The Shell Combined Book of Rope and Ropework
* Number Of Pages: 200
* Publication Date: 1993-03
* ISBN-10 / ASIN: 0715381970
* ISBN-13 / EAN: 9780715381977
A book for yachtsmen which demonstrates, stage by stage, the tying of 30 knots, 19 rope splices, seven decorative knots and five wire splices.
We are naturally gratified that the success of our two Shell Books of Knots and Ropework and Practical and Decorative Ropework has been such that this combined volume is called for. A few basic knots were necessarily duplicated in the separate books and these duplications have of course been removed.
Otherwise text and photographs are unchanged. Unlike boat design, there have been no sensational developments in ropework but presentation can be improved and our style. seems to be popular.
Part One comprises the basic knots and splices with a few of the decorative type thrown in for good measure. Part Two is devoted principally to the decorative work practised by the old sailing-ship seamen whose craftsmanship approached art. Certainly it is on the level of macrame. Much of it is indeed macrame. The difficulty of teaching knotting without the pupil viewing the work 'backwards' or the tutor becoming a contortionist is obvious and many books have been produced illustrating the art with sketches, diagrams and written instructions which can be equally confusing. This book invites the pupil to learn from that which he sees, regarding the hands as his, or her, own as the case may be. In fact there are very few true knots, only four according to some schools of thought, the great majority of so called knots being either bends or hitches. Nevertheless all are formed from a series of bights and tucks in association with the all-important twisting of the rope to maintain the lay and ensure no unwanted turns in unexpected places.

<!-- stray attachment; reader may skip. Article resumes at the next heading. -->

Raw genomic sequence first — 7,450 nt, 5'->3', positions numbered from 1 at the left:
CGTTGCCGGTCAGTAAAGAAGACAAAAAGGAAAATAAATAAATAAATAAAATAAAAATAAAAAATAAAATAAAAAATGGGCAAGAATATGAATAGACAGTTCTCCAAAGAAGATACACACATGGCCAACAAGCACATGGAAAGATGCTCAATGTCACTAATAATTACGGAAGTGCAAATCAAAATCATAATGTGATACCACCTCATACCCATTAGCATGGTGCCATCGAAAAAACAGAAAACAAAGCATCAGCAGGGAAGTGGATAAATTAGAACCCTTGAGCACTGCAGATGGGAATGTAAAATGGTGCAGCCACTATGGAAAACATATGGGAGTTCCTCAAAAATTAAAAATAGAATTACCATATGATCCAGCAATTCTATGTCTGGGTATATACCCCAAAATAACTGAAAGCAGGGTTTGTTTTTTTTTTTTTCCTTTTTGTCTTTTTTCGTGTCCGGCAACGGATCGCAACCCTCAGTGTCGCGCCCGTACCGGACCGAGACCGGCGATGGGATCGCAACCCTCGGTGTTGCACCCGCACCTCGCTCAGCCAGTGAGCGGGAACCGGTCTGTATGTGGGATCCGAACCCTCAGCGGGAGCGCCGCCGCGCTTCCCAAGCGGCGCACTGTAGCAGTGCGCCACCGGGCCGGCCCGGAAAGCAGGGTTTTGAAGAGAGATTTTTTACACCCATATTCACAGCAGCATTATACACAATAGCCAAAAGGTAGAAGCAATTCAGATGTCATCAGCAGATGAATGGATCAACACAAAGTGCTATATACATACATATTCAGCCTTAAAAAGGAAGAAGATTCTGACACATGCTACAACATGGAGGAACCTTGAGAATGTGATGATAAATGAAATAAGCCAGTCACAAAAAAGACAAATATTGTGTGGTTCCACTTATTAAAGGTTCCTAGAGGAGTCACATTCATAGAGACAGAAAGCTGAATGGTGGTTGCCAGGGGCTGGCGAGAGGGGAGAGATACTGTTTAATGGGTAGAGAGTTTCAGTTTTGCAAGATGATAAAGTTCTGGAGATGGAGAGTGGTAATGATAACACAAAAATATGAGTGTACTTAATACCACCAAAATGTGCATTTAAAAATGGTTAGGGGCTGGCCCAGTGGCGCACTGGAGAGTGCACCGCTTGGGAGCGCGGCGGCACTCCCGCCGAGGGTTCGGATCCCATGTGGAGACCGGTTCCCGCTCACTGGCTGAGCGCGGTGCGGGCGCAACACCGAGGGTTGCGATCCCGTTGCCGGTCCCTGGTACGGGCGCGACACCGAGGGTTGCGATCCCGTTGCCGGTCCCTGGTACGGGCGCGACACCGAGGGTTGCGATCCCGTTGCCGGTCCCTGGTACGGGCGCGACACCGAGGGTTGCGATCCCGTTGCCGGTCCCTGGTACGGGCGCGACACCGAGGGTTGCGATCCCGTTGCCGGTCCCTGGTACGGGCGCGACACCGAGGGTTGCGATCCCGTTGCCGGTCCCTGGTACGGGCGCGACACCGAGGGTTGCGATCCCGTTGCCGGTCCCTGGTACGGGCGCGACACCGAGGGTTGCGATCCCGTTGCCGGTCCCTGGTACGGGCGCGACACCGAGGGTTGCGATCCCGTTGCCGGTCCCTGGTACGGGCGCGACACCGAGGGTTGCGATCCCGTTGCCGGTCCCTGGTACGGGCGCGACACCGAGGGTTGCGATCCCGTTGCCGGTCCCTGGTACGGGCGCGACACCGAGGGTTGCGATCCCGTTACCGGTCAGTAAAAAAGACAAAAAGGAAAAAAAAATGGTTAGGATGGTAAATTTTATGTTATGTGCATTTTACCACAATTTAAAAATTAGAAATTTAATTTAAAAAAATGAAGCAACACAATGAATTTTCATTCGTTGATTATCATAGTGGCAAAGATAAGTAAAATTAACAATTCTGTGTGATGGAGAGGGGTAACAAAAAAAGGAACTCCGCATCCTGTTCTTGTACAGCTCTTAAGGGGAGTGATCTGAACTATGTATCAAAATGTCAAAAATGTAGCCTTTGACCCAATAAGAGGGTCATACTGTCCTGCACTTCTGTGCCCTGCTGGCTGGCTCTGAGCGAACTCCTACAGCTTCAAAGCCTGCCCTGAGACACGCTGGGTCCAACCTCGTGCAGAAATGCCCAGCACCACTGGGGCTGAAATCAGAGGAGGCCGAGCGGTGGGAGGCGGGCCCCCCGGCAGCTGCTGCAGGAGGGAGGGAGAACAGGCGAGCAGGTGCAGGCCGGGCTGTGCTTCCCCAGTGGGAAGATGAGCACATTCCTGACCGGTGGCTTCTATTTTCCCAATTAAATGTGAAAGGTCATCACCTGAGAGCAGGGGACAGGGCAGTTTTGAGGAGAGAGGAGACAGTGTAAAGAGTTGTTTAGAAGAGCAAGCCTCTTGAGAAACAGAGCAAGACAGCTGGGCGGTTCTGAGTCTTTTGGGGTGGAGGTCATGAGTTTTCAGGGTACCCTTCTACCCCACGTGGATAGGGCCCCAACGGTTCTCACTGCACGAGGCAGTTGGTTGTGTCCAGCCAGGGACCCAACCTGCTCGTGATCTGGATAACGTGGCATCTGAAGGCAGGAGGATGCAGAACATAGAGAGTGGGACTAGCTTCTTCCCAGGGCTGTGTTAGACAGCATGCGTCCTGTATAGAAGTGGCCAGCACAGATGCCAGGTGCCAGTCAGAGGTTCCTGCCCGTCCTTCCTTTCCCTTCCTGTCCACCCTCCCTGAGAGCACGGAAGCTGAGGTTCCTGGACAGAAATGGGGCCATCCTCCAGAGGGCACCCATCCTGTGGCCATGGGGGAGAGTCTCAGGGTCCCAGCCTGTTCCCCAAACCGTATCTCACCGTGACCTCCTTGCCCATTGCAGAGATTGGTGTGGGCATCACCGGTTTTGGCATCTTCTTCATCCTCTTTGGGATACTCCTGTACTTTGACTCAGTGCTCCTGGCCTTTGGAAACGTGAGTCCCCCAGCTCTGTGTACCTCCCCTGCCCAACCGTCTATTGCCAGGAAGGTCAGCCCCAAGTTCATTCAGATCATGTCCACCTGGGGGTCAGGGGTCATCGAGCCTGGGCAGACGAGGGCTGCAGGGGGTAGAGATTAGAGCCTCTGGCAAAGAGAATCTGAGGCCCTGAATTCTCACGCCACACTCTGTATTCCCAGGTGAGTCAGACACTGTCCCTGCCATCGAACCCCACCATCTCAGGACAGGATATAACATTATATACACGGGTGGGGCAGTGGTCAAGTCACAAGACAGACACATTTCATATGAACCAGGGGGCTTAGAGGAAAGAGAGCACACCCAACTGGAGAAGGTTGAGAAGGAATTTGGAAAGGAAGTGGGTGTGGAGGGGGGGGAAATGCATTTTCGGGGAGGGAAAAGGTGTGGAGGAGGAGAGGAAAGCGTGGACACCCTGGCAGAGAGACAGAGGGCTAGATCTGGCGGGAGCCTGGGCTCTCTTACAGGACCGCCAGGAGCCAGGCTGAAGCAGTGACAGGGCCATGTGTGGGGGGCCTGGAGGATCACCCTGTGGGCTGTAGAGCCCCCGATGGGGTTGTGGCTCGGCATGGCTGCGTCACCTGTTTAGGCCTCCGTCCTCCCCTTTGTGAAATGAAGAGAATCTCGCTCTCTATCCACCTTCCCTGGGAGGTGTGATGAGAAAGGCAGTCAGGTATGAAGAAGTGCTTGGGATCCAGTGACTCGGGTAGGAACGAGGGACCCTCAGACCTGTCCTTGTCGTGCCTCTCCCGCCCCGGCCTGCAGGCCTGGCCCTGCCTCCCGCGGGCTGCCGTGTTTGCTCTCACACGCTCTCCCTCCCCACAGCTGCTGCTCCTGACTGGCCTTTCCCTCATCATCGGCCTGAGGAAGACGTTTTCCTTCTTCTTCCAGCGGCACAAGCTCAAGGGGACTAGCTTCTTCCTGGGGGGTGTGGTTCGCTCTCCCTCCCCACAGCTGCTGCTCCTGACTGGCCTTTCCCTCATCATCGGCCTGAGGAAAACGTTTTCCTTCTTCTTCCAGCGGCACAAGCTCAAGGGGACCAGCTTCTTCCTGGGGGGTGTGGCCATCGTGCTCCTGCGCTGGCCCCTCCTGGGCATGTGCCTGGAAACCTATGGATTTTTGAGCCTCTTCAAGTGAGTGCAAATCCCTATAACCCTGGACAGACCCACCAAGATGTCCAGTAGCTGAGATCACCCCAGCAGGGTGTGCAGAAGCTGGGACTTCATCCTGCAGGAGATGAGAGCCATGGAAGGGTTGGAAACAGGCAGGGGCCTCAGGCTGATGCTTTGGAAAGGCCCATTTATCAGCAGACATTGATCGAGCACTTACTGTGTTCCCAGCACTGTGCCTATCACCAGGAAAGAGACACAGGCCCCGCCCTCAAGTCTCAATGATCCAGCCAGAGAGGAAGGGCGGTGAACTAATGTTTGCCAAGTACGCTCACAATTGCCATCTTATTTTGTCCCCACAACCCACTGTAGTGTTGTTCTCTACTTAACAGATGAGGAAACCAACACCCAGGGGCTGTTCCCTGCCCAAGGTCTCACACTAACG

'To go against the grain ' is essentially a carpenters' expression, subsequently associated with human nature. So it is with rope. Although rope does not have a grain, it most certainly has its equivalent in its lay, which if mishandled will become more cantankerous than any grain - timber or human. Some understanding of this lay-this life which is born into every rope. during its manufacture in the rope-walk is necessary. With the exception of braided, or plaited rope, all ropes consist of fibres, yarns and strands. During manufacture, fibres are twisted to form yarns, yarns twisted to form strands; and strands twisted to form the finished rope, the whole operation being carried out simultaneously and progressively, under tension. It is therefore in the nature of the rope to permit itself to be further twisted in the direction in which it was made, but to rebel against being twisted in the opposite direction, ie against its lay, ...
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